S/F

Matt

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Re: Artillery guide: how to kill em without looking at em
« Reply #20 on: 03 April 2015, 23:58:44 »
For me, the greatest challenge in using artillery effectively lies in the fact that99% of the games I play in are to mobile and fluid to adjust fire - I never have cause to hit the same hex twice, so never have time to correct shots. Similarly, BV constraints limit my ability to bring large batteries - usually two or three guns max. As such, I'm experimenting with using tube arty more like assault guns, things that travel with the main force(or maybe only a few hexes behind it) and provides moment-by-moment fire on trouble spots such as troop concentrations, infatry or BA that shows themselves, and whatnot.
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Re: Artillery guide: how to kill em without looking at em
« Reply #21 on: 04 April 2015, 00:47:14 »
My biggest problem is that the artillery always hits me.

Always.

If the artillery isn't aimed at my hex, it will scatter to catch me, without fail.

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Re: Artillery guide: how to kill em without looking at em
« Reply #22 on: 04 April 2015, 01:07:03 »
Spotter Gunnery Skill
Bonus or penalty
0
-2

Am I the only one that uses Ferret-Cargo with 0 Gunners as the most cheesy "Spotters" in the game?  >:D


I also find that Direct Fire arty at 17 hexes from a 2-3 gunner is pretty nasty. 
Talk about blowing away fast Hovers or Vtols.
Its mean really.   }:)
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Re: Artillery guide: how to kill em without looking at em
« Reply #23 on: 04 April 2015, 03:14:27 »
For me, the greatest challenge in using artillery effectively lies in the fact that99% of the games I play in are to mobile and fluid to adjust fire - I never have cause to hit the same hex twice, so never have time to correct shots. Similarly, BV constraints limit my ability to bring large batteries - usually two or three guns max. As such, I'm experimenting with using tube arty more like assault guns, things that travel with the main force(or maybe only a few hexes behind it) and provides moment-by-moment fire on trouble spots such as troop concentrations, infatry or BA that shows themselves, and whatnot.

My problem with using the big artillery pieces in a direct fire role is that they are huge for that role and the vehicles that carry the regular tube artillery in terms of canon designs are not exactly the best bang for the buck.   It seems more like an emergency trick than to try to actually strategy.    That having tried to actually do it, had more than one occasion of drift and blast radius taking out my own units when the time came.   That and the advent of the artillery cannon, smaller but still deadly in terms of damage and capable of short ranged indirect fire, does the assault gun role more efficiently though they are not perfect.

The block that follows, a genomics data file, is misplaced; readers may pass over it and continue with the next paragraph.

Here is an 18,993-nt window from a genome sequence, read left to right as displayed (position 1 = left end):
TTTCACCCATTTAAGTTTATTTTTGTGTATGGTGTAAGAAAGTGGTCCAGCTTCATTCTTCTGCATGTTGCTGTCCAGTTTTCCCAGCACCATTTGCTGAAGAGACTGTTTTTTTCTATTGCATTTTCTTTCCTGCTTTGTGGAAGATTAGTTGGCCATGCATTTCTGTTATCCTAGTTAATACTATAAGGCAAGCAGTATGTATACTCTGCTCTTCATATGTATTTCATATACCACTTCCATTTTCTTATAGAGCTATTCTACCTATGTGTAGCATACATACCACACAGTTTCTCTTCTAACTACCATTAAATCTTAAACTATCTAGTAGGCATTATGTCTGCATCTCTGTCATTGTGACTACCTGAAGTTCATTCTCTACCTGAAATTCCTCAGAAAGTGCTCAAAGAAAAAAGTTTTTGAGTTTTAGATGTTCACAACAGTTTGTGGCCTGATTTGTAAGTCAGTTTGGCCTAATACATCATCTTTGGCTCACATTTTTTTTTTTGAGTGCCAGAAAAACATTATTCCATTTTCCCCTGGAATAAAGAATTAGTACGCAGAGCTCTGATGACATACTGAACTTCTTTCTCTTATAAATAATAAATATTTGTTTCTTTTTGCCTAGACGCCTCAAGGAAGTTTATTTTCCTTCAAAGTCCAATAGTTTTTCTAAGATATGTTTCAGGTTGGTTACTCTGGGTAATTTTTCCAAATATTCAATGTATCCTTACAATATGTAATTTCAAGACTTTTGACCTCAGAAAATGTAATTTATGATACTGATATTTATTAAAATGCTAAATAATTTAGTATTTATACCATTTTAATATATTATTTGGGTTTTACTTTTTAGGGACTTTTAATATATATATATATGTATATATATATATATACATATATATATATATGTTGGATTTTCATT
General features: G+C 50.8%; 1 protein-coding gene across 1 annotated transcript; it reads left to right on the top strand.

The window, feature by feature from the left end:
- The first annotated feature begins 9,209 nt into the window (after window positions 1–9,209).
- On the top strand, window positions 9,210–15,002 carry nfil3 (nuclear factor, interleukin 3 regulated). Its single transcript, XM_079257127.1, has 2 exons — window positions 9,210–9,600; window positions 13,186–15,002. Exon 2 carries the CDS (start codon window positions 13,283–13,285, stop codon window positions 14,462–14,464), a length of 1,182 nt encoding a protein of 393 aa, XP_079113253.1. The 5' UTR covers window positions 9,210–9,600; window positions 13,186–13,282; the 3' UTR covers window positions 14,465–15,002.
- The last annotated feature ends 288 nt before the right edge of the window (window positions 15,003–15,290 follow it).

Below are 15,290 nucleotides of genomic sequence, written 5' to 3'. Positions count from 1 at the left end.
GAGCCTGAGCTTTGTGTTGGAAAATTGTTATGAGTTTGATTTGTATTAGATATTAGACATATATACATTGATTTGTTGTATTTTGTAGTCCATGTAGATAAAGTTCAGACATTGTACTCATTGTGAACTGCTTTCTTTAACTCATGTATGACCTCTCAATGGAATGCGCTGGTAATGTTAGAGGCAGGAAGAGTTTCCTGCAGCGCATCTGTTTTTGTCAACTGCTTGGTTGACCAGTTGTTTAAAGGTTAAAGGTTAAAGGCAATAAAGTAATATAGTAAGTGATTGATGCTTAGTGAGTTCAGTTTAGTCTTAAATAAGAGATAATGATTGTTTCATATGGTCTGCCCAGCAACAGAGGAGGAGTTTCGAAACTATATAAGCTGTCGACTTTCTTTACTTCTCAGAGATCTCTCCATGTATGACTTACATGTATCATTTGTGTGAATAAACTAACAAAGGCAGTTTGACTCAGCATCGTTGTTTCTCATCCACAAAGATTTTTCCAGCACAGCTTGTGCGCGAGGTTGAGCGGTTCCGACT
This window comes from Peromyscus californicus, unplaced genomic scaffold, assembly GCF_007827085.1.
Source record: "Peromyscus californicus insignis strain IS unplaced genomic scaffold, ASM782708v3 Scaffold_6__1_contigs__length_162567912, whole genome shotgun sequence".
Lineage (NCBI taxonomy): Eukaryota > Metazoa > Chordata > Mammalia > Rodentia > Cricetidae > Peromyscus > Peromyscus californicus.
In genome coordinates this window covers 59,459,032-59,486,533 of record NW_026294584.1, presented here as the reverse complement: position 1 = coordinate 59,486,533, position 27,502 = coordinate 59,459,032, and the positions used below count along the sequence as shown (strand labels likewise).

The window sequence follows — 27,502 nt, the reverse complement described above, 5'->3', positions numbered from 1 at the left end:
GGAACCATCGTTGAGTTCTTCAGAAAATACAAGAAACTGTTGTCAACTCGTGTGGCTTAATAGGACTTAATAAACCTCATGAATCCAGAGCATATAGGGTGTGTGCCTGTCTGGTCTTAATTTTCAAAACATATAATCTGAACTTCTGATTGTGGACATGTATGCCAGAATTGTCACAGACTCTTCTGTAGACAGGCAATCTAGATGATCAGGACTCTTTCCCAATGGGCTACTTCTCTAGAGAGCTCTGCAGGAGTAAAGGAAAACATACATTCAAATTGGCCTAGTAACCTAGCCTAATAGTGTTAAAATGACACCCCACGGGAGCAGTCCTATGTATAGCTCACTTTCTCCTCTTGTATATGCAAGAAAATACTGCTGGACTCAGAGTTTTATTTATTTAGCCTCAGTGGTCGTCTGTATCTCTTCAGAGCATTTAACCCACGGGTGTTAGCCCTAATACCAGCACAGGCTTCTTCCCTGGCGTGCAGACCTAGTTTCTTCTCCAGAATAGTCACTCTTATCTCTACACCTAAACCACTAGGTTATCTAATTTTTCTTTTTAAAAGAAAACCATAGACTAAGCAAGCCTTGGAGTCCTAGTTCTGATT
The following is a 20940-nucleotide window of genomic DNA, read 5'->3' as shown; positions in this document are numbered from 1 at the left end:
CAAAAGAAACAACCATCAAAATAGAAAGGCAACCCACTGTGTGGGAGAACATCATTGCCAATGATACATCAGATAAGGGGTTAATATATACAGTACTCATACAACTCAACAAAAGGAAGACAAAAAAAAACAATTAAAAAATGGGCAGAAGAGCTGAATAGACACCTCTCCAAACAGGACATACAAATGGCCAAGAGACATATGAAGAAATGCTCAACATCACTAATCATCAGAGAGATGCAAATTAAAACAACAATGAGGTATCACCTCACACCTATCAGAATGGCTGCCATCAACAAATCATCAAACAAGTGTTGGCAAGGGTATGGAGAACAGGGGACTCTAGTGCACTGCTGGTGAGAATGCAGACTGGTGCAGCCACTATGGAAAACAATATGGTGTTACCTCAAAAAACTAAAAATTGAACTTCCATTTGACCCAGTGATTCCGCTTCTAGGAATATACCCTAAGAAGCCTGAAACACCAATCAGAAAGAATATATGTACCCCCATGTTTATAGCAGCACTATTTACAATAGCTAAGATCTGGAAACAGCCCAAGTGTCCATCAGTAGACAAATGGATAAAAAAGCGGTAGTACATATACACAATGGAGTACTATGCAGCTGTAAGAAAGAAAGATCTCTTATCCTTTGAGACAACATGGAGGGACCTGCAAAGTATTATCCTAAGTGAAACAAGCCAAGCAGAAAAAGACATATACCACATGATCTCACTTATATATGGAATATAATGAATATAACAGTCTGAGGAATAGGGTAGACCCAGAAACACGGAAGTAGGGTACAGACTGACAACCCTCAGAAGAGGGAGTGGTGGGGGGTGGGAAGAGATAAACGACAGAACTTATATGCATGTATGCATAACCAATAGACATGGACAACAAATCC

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Paul

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Re: Artillery guide: how to kill em without looking at em
« Reply #24 on: 08 April 2015, 15:33:46 »
The to-hit, please.  Its important to my AU.  Some background, first.

A Lance of vehicles, each with four trailers armed with a MM/8, linked by a C3 system, each firing Airburst munitions.  Gunnery skill of 4, Medium range, TMM of 1 (3 hexes).

Depends on your firing mode:
Direct: Gunnery 4 + 3 Mortar Direct Fire + 1 TMM + 2 Medium Range = 10.
Direct with Airburst:  Gunnery 4 + 3 Mortar Direct Fire + 2 Medium Range = 9.
TMM goes away, as you target a hex, but don't gain the -4 bonus for an immobile target. But hey, you just nullified a TMM completely, that's pretty cool.

Indirect
I'm presuming you have a spotter that didn't make an Attacker Movement Modifier, and doesn't have anything between it and the target. Note that Mortars use LRM Indirect rules, so unlike artillery spotters, those penalties can apply.
Gunnery 4 + 1 Mortar Indirect Fire + 1 TMM + 2 Medium Range = 8.
Airburst: Gunnery 4 + 1 Mortar Indirect Fire + 2 Medium Range = 7.

Now, if a unit in the C3 network was able to get to 7 hexes, those shots become rather easy.
Other points:
- make sure to drop the trailers off someone nice, IE, behind a hill, so the vehicles aren't slowed down. Keep them hitched if you expect them to get shot at.
- Drop smoke if you can for your own protection.
- Look at the SG variant if you want to hurt people.


Any view on FASCAM and Inferno Arrow IV?

Mines require accuracy to be useful in affecting the opponent's movements.
Inferno Arrow IV is useful because of its larger footprint, but still needs a lot before it gets functional.
Still, there's a fair amount of hostiles that don't care about heat, so its utility is case specific.

While I'm on the topic of artillery ammo:
ADA: Useful, but not really artillery; ignoring them for now. Worth keeping a ton around when you have to worry about fighters.

A4 Homing / Copperhead: Very handy way to make people worry about TAG. Two tactical flavors:
- You have only a few TAG: just keep 2 missiles/shells in the air each turn and keep the TAG units as very difficult targets, or as a target that sweeps behind them. Actual utility is minimal, but it can disrupt your opponent unduly.